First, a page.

Chicago: University of Chicago Press (1989)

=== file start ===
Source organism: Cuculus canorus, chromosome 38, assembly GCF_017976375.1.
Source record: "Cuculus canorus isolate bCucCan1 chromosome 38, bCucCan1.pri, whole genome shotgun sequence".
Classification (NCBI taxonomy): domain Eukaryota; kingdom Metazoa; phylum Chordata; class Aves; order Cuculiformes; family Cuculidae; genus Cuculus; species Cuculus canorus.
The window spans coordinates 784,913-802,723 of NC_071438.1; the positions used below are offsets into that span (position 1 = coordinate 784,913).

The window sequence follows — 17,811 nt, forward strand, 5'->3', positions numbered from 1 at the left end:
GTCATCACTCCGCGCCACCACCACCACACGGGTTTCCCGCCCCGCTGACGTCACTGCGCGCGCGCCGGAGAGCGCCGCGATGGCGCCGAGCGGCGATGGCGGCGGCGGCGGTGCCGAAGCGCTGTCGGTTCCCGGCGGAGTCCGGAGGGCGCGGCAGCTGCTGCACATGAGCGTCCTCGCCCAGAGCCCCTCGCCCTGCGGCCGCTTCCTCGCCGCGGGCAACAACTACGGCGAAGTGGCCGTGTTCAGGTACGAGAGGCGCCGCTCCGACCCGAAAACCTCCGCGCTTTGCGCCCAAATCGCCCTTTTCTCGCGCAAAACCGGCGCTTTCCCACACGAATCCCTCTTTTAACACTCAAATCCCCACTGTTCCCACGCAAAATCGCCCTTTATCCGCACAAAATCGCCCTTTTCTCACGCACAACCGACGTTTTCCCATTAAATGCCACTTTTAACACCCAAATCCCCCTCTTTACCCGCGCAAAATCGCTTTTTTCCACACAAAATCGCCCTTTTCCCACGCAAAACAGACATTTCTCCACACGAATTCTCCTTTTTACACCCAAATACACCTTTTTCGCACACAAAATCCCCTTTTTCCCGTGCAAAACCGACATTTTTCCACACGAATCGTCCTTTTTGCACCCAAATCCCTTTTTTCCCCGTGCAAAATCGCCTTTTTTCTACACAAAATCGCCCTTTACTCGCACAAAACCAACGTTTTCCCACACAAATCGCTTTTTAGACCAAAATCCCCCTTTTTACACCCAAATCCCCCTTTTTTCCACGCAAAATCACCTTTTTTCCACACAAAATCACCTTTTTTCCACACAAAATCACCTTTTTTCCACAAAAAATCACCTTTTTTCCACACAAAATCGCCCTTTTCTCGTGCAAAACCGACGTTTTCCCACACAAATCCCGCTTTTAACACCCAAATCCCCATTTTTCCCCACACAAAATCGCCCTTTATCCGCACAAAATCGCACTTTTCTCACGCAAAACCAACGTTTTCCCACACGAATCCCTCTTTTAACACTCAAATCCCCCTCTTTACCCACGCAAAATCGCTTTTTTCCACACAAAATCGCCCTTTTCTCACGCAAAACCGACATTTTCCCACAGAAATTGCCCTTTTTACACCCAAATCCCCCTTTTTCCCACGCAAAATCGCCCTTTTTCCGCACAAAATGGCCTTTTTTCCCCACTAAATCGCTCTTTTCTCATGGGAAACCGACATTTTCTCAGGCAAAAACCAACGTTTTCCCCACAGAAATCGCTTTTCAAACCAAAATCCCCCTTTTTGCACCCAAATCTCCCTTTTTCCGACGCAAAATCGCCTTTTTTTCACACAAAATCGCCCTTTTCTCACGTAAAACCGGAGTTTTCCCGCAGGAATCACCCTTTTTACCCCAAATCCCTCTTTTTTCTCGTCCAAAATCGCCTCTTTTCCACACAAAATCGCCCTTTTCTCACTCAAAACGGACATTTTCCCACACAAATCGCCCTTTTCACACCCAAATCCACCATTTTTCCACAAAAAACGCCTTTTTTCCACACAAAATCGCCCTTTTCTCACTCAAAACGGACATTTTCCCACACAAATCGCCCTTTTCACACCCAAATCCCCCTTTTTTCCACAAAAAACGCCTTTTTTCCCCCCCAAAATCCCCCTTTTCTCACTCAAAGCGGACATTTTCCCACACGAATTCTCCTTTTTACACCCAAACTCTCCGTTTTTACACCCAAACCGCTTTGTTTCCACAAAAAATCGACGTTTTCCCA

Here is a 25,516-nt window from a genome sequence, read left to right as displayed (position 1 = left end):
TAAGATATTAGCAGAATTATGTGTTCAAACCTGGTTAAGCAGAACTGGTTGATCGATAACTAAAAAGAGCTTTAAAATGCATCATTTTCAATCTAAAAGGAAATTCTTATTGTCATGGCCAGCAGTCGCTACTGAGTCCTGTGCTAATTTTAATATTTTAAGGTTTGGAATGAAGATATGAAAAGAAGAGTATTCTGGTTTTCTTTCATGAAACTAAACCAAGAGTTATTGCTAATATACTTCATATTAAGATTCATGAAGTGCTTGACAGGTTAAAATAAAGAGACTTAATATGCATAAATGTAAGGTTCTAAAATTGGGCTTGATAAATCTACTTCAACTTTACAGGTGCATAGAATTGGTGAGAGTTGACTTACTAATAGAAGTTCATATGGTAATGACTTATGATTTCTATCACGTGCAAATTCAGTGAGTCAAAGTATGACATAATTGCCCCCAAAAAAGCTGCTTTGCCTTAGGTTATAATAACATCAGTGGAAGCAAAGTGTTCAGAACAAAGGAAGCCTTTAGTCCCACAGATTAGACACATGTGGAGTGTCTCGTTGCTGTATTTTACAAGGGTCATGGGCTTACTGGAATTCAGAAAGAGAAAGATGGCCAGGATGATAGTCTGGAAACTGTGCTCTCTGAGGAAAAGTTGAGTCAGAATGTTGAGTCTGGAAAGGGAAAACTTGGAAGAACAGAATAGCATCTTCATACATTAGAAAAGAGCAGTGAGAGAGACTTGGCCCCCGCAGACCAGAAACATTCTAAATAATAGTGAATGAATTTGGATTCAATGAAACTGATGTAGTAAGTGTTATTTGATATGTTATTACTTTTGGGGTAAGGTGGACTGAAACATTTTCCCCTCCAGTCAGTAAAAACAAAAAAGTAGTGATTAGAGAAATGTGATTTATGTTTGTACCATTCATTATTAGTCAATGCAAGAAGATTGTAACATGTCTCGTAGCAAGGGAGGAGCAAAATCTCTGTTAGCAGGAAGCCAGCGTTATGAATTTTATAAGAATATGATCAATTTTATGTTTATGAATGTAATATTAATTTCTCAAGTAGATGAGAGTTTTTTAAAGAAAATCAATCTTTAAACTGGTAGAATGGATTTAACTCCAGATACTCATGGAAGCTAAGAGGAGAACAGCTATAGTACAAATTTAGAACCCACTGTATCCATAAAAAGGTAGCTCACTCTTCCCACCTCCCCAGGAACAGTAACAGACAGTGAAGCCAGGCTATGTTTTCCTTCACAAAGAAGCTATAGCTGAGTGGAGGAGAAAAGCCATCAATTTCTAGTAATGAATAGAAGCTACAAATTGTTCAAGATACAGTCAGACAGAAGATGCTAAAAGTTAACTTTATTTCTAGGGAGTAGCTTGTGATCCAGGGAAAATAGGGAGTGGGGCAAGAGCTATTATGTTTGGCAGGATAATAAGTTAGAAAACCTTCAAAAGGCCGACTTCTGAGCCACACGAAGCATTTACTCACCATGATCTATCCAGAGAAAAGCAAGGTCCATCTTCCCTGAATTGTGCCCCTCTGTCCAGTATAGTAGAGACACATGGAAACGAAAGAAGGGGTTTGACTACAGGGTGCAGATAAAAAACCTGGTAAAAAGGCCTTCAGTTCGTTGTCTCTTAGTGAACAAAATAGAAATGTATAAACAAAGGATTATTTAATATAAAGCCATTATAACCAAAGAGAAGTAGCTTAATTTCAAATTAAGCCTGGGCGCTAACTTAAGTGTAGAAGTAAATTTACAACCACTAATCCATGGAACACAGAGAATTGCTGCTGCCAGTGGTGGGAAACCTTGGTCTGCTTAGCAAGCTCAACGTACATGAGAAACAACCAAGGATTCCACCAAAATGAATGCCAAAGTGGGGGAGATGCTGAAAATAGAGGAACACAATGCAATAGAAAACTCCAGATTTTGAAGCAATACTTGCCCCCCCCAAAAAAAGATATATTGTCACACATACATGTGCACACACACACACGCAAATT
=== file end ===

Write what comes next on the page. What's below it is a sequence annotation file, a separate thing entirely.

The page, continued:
Poetic Interaction presents an original approach to the history of philosophy in order to elaborate a fresh theory that accounts for the place freedom in the Western philosophical tradition. In his thorough analysis of the aesthetic theories of Hegel, Heidegger, and Kant, John McCumber shows that the interactionist perspective recently put forth by Jürgen Habermas was in fact already present in some form in the German Enlightenment and in Heidegger's hermeneutic phenomenology. McCumber's historical placement of the interactionist perspective runs counter to both Habermas's own views and to those of scholars who would locate the origin of these developments in American pragmatism. From the metaphysical approaches of Plato and Aristotle to the interactionist approaches of Habermas and Albrecht Wellmer, McCumber provides an original narrative of the history of philosophy that focuses on the ways that each thinker has formulated the relationships between language, truth, and freedom. Finally, McCumber presents his critical demarcation of various forms of freedom to reveal that the interactionist approach has to be expanded and enlarged to include all that is understood by "poetic interaction." For McCumber, freedom is inherently pluralistic. Poetic Interaction will be invaluable to political philosophers, historians of philosophy, philosophers of language, and scholars of legal criticism.